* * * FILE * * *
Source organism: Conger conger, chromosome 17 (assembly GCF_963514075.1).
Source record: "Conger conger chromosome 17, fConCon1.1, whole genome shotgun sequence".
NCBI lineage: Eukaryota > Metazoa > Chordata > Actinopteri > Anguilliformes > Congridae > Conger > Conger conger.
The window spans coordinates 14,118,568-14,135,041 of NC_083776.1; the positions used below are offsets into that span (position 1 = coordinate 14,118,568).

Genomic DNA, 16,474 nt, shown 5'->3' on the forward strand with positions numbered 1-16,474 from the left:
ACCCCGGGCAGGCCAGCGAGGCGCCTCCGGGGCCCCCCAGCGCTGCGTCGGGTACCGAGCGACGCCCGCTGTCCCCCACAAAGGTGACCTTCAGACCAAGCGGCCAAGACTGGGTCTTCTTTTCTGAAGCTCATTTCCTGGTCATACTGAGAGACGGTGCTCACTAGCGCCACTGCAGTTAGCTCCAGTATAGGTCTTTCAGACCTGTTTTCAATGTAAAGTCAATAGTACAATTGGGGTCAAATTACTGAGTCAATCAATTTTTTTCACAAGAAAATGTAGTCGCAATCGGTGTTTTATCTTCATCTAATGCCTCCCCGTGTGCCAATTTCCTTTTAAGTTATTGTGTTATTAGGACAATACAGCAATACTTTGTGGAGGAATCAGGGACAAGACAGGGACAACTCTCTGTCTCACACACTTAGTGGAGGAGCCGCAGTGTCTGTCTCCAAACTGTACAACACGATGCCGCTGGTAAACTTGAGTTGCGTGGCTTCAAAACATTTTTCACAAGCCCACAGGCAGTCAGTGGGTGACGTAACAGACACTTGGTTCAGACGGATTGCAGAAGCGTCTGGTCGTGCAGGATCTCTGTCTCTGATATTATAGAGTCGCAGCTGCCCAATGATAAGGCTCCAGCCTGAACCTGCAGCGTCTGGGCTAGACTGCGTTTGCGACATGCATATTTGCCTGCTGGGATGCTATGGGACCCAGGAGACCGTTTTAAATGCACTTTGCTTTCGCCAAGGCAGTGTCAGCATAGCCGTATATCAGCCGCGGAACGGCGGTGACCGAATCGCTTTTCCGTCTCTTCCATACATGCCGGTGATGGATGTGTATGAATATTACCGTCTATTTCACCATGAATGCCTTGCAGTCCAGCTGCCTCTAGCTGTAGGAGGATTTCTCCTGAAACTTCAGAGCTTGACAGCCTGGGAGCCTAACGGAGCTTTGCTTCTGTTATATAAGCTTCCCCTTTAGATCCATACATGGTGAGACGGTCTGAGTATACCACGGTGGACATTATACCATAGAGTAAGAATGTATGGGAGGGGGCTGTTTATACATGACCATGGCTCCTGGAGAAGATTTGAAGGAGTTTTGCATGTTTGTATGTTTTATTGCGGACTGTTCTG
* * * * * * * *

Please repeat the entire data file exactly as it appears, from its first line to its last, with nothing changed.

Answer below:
Source organism: Conger conger, chromosome 17 (assembly GCF_963514075.1).
Source record: "Conger conger chromosome 17, fConCon1.1, whole genome shotgun sequence".
NCBI lineage: Eukaryota > Metazoa > Chordata > Actinopteri > Anguilliformes > Congridae > Conger > Conger conger.
The window spans coordinates 14,118,568-14,135,041 of NC_083776.1; the positions used below are offsets into that span (position 1 = coordinate 14,118,568).

Genomic DNA, 16,474 nt, shown 5'->3' on the forward strand with positions numbered 1-16,474 from the left:
ACCCCGGGCAGGCCAGCGAGGCGCCTCCGGGGCCCCCCAGCGCTGCGTCGGGTACCGAGCGACGCCCGCTGTCCCCCACAAAGGTGACCTTCAGACCAAGCGGCCAAGACTGGGTCTTCTTTTCTGAAGCTCATTTCCTGGTCATACTGAGAGACGGTGCTCACTAGCGCCACTGCAGTTAGCTCCAGTATAGGTCTTTCAGACCTGTTTTCAATGTAAAGTCAATAGTACAATTGGGGTCAAATTACTGAGTCAATCAATTTTTTTCACAAGAAAATGTAGTCGCAATCGGTGTTTTATCTTCATCTAATGCCTCCCCGTGTGCCAATTTCCTTTTAAGTTATTGTGTTATTAGGACAATACAGCAATACTTTGTGGAGGAATCAGGGACAAGACAGGGACAACTCTCTGTCTCACACACTTAGTGGAGGAGCCGCAGTGTCTGTCTCCAAACTGTACAACACGATGCCGCTGGTAAACTTGAGTTGCGTGGCTTCAAAACATTTTTCACAAGCCCACAGGCAGTCAGTGGGTGACGTAACAGACACTTGGTTCAGACGGATTGCAGAAGCGTCTGGTCGTGCAGGATCTCTGTCTCTGATATTATAGAGTCGCAGCTGCCCAATGATAAGGCTCCAGCCTGAACCTGCAGCGTCTGGGCTAGACTGCGTTTGCGACATGCATATTTGCCTGCTGGGATGCTATGGGACCCAGGAGACCGTTTTAAATGCACTTTGCTTTCGCCAAGGCAGTGTCAGCATAGCCGTATATCAGCCGCGGAACGGCGGTGACCGAATCGCTTTTCCGTCTCTTCCATACATGCCGGTGATGGATGTGTATGAATATTACCGTCTATTTCACCATGAATGCCTTGCAGTCCAGCTGCCTCTAGCTGTAGGAGGATTTCTCCTGAAACTTCAGAGCTTGACAGCCTGGGAGCCTAACGGAGCTTTGCTTCTGTTATATAAGCTTCCCCTTTAGATCCATACATGGTGAGACGGTCTGAGTATACCACGGTGGACATTATACCATAGAGTAAGAATGTATGGGAGGGGGCTGTTTATACATGACCATGGCTCCTGGAGAAGATTTGAAGGAGTTTTGCATGTTTGTATGTTTTATTGCGGACTGTTCTG